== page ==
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J-Learning Achieves Lift-Off

A year ago, Hop Studios began an ambitious, challenging, fascinating project: To develop a how-to guide for community journalism sites. It’s done, and it’s called J-Learning, and it’s spectacular.

The project was funded by J-Lab, The Institute for Interactive Journalism.  J-Lab is based at the University of Maryland, and has a really noble mission: to promote innovative news experiments that improve public life.

Well, when J-Lab approached us to help them develop this multi-phased project, we were thrilled.  Still are thrilled.  In fact, I’m positively amazed at how well this project came out.

What we’ve done in the past year, is create an example of well-done community-service website that encourages discussion on and around the topic of building community, reporting news, and creating well-run websites.  It’s currently 81 articles, 75,000 words, 180 images, and a heck of a lot of work. It also represents one of Hop Studios’ biggest and best projects to date, and I’d love to hear your feedback about it.

And in the mean time, it’s also a wonderful example of a working community news and information site that includes a raft of features. There’s…

  • per article commenting

  • discussion forums

  • an article rating system

  • an auto-detectable syndication feed

  • it’s all done with really efficient and snazzy CSS layouts

  • it adjusts to any size monitor

  • it has a collapsable navigation bar that remembers its state as you navigate the site

  • you can subscribe to certain articles to keep track of discussion

  • there’s private messaging and a member list

  • the site search is extremely powerful

    With all this, the site still does the most important thing that any site can do: it loads fast. Yep, amazing.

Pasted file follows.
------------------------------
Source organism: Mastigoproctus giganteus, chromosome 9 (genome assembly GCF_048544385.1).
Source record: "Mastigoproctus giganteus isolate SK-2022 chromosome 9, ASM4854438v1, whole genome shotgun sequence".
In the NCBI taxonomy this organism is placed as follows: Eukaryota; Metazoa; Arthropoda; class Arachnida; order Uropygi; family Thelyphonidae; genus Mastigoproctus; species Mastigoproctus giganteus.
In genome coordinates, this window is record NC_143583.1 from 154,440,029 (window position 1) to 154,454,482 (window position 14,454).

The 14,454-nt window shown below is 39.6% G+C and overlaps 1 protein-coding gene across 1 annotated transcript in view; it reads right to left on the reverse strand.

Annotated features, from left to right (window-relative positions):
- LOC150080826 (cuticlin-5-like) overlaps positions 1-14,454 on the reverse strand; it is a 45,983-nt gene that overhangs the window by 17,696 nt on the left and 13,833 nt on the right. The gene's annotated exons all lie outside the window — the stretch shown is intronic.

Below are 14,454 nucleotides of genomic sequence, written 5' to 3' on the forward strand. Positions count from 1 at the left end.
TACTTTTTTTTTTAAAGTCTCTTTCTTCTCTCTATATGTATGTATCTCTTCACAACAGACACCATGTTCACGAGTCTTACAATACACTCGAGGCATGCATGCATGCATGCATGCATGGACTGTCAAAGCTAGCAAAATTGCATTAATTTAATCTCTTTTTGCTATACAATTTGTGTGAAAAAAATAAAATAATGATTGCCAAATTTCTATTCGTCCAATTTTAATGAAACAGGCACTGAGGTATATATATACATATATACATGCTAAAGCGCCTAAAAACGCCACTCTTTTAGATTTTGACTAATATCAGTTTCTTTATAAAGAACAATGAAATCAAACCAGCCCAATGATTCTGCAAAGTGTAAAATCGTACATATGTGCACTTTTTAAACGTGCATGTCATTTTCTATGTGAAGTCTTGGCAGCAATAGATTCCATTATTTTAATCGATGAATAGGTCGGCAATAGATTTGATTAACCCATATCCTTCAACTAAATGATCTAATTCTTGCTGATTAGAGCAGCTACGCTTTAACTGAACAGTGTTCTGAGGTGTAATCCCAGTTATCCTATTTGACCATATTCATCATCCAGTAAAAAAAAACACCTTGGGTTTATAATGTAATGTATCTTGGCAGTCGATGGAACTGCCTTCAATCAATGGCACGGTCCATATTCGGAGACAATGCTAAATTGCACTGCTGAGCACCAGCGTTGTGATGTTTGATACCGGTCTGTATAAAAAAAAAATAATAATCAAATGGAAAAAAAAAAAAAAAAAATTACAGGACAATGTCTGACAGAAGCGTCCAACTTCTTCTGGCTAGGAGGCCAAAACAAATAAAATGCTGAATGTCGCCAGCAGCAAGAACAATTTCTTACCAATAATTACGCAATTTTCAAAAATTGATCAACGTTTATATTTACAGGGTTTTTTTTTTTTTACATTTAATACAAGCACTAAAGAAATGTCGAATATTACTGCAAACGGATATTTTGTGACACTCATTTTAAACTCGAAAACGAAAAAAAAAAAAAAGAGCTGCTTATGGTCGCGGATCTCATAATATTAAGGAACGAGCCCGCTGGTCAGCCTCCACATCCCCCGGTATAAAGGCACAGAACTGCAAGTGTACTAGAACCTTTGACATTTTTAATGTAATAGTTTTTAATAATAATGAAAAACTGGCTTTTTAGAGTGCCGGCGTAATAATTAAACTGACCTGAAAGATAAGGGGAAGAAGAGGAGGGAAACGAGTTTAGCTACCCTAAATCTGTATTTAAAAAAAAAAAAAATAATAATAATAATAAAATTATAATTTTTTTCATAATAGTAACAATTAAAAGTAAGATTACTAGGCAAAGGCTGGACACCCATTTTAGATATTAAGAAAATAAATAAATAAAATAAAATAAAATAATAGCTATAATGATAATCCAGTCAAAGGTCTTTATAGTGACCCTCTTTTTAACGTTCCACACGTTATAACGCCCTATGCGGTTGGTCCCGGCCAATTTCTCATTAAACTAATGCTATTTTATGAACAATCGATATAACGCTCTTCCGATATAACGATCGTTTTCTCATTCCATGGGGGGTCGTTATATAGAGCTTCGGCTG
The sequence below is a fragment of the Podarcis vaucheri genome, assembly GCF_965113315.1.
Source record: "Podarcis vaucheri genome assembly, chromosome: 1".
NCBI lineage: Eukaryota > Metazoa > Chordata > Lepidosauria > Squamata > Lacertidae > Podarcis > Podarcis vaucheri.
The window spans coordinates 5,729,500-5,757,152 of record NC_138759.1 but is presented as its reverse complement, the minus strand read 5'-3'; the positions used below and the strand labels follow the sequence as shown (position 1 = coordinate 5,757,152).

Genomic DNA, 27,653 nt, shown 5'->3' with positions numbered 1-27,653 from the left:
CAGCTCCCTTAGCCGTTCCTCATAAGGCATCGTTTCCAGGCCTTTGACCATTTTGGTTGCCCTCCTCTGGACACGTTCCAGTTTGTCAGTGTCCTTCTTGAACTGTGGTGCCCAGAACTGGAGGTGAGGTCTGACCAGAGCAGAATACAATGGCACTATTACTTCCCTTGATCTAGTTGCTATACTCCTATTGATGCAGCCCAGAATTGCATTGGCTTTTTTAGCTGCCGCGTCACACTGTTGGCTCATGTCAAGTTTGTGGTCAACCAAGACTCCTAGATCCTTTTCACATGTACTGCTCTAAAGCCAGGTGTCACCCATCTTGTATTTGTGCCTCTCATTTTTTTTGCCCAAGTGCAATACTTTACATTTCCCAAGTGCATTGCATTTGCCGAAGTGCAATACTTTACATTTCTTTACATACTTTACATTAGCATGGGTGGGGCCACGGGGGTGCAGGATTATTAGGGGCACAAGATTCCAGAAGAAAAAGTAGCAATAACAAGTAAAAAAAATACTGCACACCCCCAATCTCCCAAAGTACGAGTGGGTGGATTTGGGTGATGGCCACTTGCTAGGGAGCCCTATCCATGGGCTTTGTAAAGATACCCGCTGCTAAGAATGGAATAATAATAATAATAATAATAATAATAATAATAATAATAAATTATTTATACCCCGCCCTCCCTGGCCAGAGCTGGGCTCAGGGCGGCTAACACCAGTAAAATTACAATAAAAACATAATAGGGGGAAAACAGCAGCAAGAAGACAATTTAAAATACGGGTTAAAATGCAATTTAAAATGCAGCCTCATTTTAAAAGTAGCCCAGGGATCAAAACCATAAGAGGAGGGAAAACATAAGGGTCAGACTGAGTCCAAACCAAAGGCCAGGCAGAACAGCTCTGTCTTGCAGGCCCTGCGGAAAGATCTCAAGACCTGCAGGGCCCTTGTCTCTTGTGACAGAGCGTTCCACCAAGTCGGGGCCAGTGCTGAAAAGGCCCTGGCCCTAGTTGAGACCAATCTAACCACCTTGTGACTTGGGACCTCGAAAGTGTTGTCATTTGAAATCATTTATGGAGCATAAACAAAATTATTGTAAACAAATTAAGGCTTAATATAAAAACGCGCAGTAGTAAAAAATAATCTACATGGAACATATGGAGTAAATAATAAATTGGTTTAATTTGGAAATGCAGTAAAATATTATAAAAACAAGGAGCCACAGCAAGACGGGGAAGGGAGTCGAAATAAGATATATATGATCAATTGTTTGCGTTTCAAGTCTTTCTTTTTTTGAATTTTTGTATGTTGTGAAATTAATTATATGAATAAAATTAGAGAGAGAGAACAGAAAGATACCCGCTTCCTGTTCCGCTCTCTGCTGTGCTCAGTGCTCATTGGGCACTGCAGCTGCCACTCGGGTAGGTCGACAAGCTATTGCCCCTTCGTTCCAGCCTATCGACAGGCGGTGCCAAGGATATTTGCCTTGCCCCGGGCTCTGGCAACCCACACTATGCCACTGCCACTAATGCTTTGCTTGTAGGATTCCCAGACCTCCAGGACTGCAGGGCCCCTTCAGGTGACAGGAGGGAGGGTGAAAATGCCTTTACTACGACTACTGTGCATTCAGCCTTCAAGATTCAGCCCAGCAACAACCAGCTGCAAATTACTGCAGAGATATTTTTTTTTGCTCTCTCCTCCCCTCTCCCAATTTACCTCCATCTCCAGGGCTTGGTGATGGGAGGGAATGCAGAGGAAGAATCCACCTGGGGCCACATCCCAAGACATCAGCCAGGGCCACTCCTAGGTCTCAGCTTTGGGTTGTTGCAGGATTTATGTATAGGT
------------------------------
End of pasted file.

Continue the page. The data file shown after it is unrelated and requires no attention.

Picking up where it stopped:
So, what does it cover?  Well, current, it helps you go from zero, through
    initial planning of your community site,
    registering a domain name,
    finding web hosting,
    hiring a designer or developer,
    buying hardware and software,
    basic HTML,
    page layout and design,
    file management (including wikis),
    databases
    ...

    ... and if I do say so myself, the databases section is particularly well written and interesting ...

    ... It then goes on to describe photography and graphics,
    audio,
    video,
    animation,
    community data (don’t just wonder what it is, click it!), and of course,
    blogs.

    Finally, we took a stab at
    advertising and marketing,
    sales, fundraising and e-commerce,
    tracking your users and
    law and ethics.

    Is the site perfect?  no.  I wish it had been done in wiki format, and I wish we had more on almost every topic.  I also wish we’d gotten it done sooner—small news startups, and citizen journalism, and hyper-local community media, are all the rage now, and the sooner we launch this, the sooner we can start participating.

    But that’s probably just the little imperfections that we see ‘cause we made it.  Between Susie and I, there’s a lot of pooled journalism and website experience.  This website is only the beginning—I expect that there could be a textbook based on this.  So stay tuned for even more news about J-Learning.

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